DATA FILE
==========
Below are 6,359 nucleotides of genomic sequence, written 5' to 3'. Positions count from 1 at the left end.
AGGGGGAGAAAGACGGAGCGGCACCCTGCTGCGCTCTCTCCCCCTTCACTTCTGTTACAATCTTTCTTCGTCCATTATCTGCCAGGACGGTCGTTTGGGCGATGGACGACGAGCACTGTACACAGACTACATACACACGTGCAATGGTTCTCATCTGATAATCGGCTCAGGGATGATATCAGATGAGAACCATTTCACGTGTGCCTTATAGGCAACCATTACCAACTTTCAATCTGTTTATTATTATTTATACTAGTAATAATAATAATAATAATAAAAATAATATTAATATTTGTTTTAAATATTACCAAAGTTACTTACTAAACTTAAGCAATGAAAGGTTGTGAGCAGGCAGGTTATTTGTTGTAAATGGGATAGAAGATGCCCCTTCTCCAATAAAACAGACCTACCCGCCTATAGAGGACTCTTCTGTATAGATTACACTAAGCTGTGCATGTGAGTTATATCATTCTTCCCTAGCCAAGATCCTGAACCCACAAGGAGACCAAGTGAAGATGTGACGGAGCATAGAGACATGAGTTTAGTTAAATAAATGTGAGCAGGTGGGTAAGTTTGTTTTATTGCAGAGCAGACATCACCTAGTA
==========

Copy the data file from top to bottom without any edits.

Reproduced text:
Below are 6,359 nucleotides of genomic sequence, written 5' to 3'. Positions count from 1 at the left end.
AGGGGGAGAAAGACGGAGCGGCACCCTGCTGCGCTCTCTCCCCCTTCACTTCTGTTACAATCTTTCTTCGTCCATTATCTGCCAGGACGGTCGTTTGGGCGATGGACGACGAGCACTGTACACAGACTACATACACACGTGCAATGGTTCTCATCTGATAATCGGCTCAGGGATGATATCAGATGAGAACCATTTCACGTGTGCCTTATAGGCAACCATTACCAACTTTCAATCTGTTTATTATTATTTATACTAGTAATAATAATAATAATAATAAAAATAATATTAATATTTGTTTTAAATATTACCAAAGTTACTTACTAAACTTAAGCAATGAAAGGTTGTGAGCAGGCAGGTTATTTGTTGTAAATGGGATAGAAGATGCCCCTTCTCCAATAAAACAGACCTACCCGCCTATAGAGGACTCTTCTGTATAGATTACACTAAGCTGTGCATGTGAGTTATATCATTCTTCCCTAGCCAAGATCCTGAACCCACAAGGAGACCAAGTGAAGATGTGACGGAGCATAGAGACATGAGTTTAGTTAAATAAATGTGAGCAGGTGGGTAAGTTTGTTTTATTGCAGAGCAGACATCACCTAGTA